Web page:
{
// ...
public function view()
{
// ...
}
// ...
}

Any trailing segments of the URI will be passed as supplement arguments
to the function.

Now, if $_POST variables are sent to some page and are needed by the
called upon function in the appropriate class, would it be bad practice
to simply extract those $_POST variables from the superglobal $_POST
inside this function? Preferably I would like to send the $_POST
variables as arguments to the function, but I'm not sure how to implement
this correctly, nor am I even completely sure as to why this would be
better practice, other than that the function will only accept predefined
arguments.

What are your views on implementing such a 'pattern' (if you will). Would
you even suggest such an implementation, or am I bound to get into
trouble with proposed pattern?

Thank you in advance.

It's better to pass parameters. It makes your class reusable.

What happens, for instance, if later you decide to store the data in the
$_SESSION variable? Or you need to change the name of the $_POST
variable, i.e. due to a conflict? Your existing code would be pretty
worthless.
Ah yes, of course, good points. Why didn't I think of that. :)
A compromise would be to have a function which only extracts the data, but
I don't like that.
Sorry, I'm a bit dense today, I can't seem to grasp the simplest of concepts
today, would you care to eleborate on this? Where would this function reside
for instance, and what would it do exactly. Before answering, please view my
comments beneath also, it might save you unnecessary typing. :-)
And you can send the variables - just like you do anything else, i.e.

func($_POST['var'1]);
What I am a bit worried about though (and I know this could be a bit
unlikely), is that when users accidentally (or on purpose), submit a larger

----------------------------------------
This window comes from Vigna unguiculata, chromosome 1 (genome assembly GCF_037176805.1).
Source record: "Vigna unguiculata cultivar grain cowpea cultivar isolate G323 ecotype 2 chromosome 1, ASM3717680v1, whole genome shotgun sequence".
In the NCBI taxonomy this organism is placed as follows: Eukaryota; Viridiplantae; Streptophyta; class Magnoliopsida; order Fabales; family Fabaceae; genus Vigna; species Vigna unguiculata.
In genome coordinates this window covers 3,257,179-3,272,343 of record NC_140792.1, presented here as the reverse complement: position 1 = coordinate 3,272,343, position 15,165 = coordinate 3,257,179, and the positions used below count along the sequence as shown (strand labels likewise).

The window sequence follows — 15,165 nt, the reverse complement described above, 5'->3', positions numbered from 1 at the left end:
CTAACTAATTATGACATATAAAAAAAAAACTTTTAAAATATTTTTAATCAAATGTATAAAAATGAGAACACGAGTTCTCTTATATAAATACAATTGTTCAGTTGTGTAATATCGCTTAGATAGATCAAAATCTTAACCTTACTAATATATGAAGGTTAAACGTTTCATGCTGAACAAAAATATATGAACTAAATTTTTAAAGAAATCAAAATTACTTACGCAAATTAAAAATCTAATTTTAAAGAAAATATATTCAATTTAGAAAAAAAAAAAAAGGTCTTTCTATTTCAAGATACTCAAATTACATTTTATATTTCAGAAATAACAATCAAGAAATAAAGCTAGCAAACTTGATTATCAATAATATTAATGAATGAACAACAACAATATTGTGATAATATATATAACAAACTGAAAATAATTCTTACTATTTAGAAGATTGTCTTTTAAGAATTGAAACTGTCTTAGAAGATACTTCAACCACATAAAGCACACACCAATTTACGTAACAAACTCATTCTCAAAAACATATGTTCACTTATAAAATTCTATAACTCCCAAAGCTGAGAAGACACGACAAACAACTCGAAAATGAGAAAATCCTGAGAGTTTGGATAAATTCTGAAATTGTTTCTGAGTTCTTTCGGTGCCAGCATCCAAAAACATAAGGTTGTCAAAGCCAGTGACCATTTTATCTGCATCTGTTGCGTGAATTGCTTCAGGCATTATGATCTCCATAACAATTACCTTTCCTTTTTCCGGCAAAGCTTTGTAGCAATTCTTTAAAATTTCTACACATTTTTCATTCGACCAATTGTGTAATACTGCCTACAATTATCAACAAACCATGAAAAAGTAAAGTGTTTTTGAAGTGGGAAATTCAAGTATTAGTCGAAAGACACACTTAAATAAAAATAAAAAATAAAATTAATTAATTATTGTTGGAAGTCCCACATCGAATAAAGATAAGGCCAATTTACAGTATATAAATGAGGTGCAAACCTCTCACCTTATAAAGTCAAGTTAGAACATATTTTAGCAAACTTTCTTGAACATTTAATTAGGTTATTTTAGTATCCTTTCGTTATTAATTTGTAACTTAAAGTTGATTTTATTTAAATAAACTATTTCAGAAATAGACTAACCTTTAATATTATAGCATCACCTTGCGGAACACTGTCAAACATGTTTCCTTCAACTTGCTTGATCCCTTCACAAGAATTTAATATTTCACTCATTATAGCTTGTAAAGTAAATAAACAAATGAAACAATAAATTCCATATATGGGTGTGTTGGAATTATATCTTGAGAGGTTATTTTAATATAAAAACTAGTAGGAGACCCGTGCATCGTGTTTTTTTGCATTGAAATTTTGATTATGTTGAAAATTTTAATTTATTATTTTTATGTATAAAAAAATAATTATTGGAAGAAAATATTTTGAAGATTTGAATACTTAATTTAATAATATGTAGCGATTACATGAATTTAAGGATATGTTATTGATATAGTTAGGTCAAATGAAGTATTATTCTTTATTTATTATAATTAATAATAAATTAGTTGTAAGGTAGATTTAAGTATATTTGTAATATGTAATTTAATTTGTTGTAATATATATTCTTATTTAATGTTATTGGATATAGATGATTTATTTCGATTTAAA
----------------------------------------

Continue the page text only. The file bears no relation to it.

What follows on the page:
URI (with more segments), my functions will misinterpret the trailing URI
segments, when in fact it should be using $_POST vars.

How would I ensure, giving the fact that trailing URI segments will be
passed to functions as supplement arguments, they will be interpreted as URI
segments and not $_POST data? Any ideas? Thanks!

Or should I perhaps give up on the 'flexible' trailing URI segment stuff and
write some preprocessing code (is this perhaps what you where referring to
when you mentioned a function extracting data?) that will eveluate whether
the URI is acceptable for that particular class? This would somehow seem to
destroy the whole concept I think.
>
--
==================
Remove the "x" from my email address
Jerry Stuckle
JDS Computer Training Corp.
js*******@attglobal.net
==================

Jul 31 '07 #4

P: n/a

"Rik" <lu************@hotmail.comschreef in bericht
news:op.twa29wl2qnv3q9@metallium...
On Tue, 31 Jul 2007 03:23:32 +0200, amygdala <no*****@noreply.comwrote:
>Hi all,

I'm starting this new project in which I'ld like to implement sort of a
design pattern I have seen being used in the CodeIgniter framework.

Basically, the site will examine the URI and based on the segments of the
URI it will fire up some controller class, for instance, say I have an
inbox
in which end-users can view messages they got from other users, they'ld
start at: